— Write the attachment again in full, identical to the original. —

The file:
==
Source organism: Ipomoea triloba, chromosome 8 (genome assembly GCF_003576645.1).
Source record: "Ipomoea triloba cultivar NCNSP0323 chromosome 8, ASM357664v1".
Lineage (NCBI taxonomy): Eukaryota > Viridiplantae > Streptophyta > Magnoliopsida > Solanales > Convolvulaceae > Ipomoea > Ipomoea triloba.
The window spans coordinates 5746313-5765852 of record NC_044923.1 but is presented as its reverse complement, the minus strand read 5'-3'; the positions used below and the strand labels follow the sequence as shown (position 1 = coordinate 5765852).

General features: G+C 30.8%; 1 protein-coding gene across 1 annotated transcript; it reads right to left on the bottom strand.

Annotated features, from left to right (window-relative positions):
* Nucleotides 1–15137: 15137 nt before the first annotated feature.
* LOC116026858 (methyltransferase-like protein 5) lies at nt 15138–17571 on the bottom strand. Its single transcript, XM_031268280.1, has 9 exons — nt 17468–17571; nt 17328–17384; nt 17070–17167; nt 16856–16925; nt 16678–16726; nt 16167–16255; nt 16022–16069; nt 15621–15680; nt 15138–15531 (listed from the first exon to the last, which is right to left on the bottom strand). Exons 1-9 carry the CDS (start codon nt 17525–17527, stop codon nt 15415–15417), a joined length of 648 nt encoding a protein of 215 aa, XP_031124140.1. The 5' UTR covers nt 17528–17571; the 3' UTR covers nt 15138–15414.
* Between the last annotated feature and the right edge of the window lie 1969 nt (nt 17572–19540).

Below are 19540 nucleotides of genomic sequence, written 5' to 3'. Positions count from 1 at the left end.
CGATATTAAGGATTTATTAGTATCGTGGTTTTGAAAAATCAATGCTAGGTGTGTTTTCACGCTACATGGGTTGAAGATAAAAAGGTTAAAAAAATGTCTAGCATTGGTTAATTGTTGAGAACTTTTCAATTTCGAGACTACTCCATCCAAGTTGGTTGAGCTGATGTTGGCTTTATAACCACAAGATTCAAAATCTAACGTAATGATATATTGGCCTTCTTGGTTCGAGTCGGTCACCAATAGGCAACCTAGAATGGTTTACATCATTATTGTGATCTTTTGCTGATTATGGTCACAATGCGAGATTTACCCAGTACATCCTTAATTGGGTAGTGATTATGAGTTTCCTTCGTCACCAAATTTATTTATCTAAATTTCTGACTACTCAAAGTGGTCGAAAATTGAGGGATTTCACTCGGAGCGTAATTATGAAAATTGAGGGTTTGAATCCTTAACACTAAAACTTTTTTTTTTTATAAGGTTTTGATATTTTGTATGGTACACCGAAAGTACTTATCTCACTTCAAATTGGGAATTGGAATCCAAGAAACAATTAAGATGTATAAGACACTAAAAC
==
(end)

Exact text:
Source organism: Ipomoea triloba, chromosome 8 (genome assembly GCF_003576645.1).
Source record: "Ipomoea triloba cultivar NCNSP0323 chromosome 8, ASM357664v1".
Lineage (NCBI taxonomy): Eukaryota > Viridiplantae > Streptophyta > Magnoliopsida > Solanales > Convolvulaceae > Ipomoea > Ipomoea triloba.
The window spans coordinates 5746313-5765852 of record NC_044923.1 but is presented as its reverse complement, the minus strand read 5'-3'; the positions used below and the strand labels follow the sequence as shown (position 1 = coordinate 5765852).

General features: G+C 30.8%; 1 protein-coding gene across 1 annotated transcript; it reads right to left on the bottom strand.

Annotated features, from left to right (window-relative positions):
* Nucleotides 1–15137: 15137 nt before the first annotated feature.
* LOC116026858 (methyltransferase-like protein 5) lies at nt 15138–17571 on the bottom strand. Its single transcript, XM_031268280.1, has 9 exons — nt 17468–17571; nt 17328–17384; nt 17070–17167; nt 16856–16925; nt 16678–16726; nt 16167–16255; nt 16022–16069; nt 15621–15680; nt 15138–15531 (listed from the first exon to the last, which is right to left on the bottom strand). Exons 1-9 carry the CDS (start codon nt 17525–17527, stop codon nt 15415–15417), a joined length of 648 nt encoding a protein of 215 aa, XP_031124140.1. The 5' UTR covers nt 17528–17571; the 3' UTR covers nt 15138–15414.
* Between the last annotated feature and the right edge of the window lie 1969 nt (nt 17572–19540).

Below are 19540 nucleotides of genomic sequence, written 5' to 3'. Positions count from 1 at the left end.
CGATATTAAGGATTTATTAGTATCGTGGTTTTGAAAAATCAATGCTAGGTGTGTTTTCACGCTACATGGGTTGAAGATAAAAAGGTTAAAAAAATGTCTAGCATTGGTTAATTGTTGAGAACTTTTCAATTTCGAGACTACTCCATCCAAGTTGGTTGAGCTGATGTTGGCTTTATAACCACAAGATTCAAAATCTAACGTAATGATATATTGGCCTTCTTGGTTCGAGTCGGTCACCAATAGGCAACCTAGAATGGTTTACATCATTATTGTGATCTTTTGCTGATTATGGTCACAATGCGAGATTTACCCAGTACATCCTTAATTGGGTAGTGATTATGAGTTTCCTTCGTCACCAAATTTATTTATCTAAATTTCTGACTACTCAAAGTGGTCGAAAATTGAGGGATTTCACTCGGAGCGTAATTATGAAAATTGAGGGTTTGAATCCTTAACACTAAAACTTTTTTTTTTTATAAGGTTTTGATATTTTGTATGGTACACCGAAAGTACTTATCTCACTTCAAATTGGGAATTGGAATCCAAGAAACAATTAAGATGTATAAGACACTAAAAC